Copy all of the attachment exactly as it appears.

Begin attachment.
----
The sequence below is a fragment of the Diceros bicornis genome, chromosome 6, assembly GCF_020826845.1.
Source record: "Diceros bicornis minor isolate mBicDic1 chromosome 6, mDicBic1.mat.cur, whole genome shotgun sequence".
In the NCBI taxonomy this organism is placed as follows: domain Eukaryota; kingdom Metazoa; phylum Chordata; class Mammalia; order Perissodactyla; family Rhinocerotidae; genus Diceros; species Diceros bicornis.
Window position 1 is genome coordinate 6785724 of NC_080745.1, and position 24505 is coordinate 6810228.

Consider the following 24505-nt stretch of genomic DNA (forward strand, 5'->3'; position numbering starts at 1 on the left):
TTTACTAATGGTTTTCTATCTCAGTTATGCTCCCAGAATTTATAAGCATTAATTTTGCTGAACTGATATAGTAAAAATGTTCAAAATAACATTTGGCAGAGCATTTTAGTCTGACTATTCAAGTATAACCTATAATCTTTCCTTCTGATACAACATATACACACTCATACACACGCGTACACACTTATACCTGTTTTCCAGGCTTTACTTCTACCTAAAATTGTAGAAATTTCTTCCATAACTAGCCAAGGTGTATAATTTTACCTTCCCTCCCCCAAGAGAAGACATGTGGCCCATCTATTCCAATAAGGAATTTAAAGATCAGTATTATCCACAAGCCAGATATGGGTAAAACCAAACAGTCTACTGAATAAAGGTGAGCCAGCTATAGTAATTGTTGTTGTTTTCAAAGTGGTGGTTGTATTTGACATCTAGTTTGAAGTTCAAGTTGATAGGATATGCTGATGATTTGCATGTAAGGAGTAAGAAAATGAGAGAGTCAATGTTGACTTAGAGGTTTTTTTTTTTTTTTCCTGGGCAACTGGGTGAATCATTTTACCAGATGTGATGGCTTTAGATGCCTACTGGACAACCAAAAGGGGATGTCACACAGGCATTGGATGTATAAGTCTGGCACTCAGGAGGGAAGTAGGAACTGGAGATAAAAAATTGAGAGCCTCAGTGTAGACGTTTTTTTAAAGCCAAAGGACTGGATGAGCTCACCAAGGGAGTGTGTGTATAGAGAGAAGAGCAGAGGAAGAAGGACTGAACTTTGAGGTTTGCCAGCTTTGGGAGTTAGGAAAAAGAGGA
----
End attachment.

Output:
The sequence below is a fragment of the Diceros bicornis genome, chromosome 6, assembly GCF_020826845.1.
Source record: "Diceros bicornis minor isolate mBicDic1 chromosome 6, mDicBic1.mat.cur, whole genome shotgun sequence".
In the NCBI taxonomy this organism is placed as follows: domain Eukaryota; kingdom Metazoa; phylum Chordata; class Mammalia; order Perissodactyla; family Rhinocerotidae; genus Diceros; species Diceros bicornis.
Window position 1 is genome coordinate 6785724 of NC_080745.1, and position 24505 is coordinate 6810228.

Consider the following 24505-nt stretch of genomic DNA (forward strand, 5'->3'; position numbering starts at 1 on the left):
TTTACTAATGGTTTTCTATCTCAGTTATGCTCCCAGAATTTATAAGCATTAATTTTGCTGAACTGATATAGTAAAAATGTTCAAAATAACATTTGGCAGAGCATTTTAGTCTGACTATTCAAGTATAACCTATAATCTTTCCTTCTGATACAACATATACACACTCATACACACGCGTACACACTTATACCTGTTTTCCAGGCTTTACTTCTACCTAAAATTGTAGAAATTTCTTCCATAACTAGCCAAGGTGTATAATTTTACCTTCCCTCCCCCAAGAGAAGACATGTGGCCCATCTATTCCAATAAGGAATTTAAAGATCAGTATTATCCACAAGCCAGATATGGGTAAAACCAAACAGTCTACTGAATAAAGGTGAGCCAGCTATAGTAATTGTTGTTGTTTTCAAAGTGGTGGTTGTATTTGACATCTAGTTTGAAGTTCAAGTTGATAGGATATGCTGATGATTTGCATGTAAGGAGTAAGAAAATGAGAGAGTCAATGTTGACTTAGAGGTTTTTTTTTTTTTTTCCTGGGCAACTGGGTGAATCATTTTACCAGATGTGATGGCTTTAGATGCCTACTGGACAACCAAAAGGGGATGTCACACAGGCATTGGATGTATAAGTCTGGCACTCAGGAGGGAAGTAGGAACTGGAGATAAAAAATTGAGAGCCTCAGTGTAGACGTTTTTTTAAAGCCAAAGGACTGGATGAGCTCACCAAGGGAGTGTGTGTATAGAGAGAAGAGCAGAGGAAGAAGGACTGAACTTTGAGGTTTGCCAGCTTTGGGAGTTAGGAAAAAGAGGA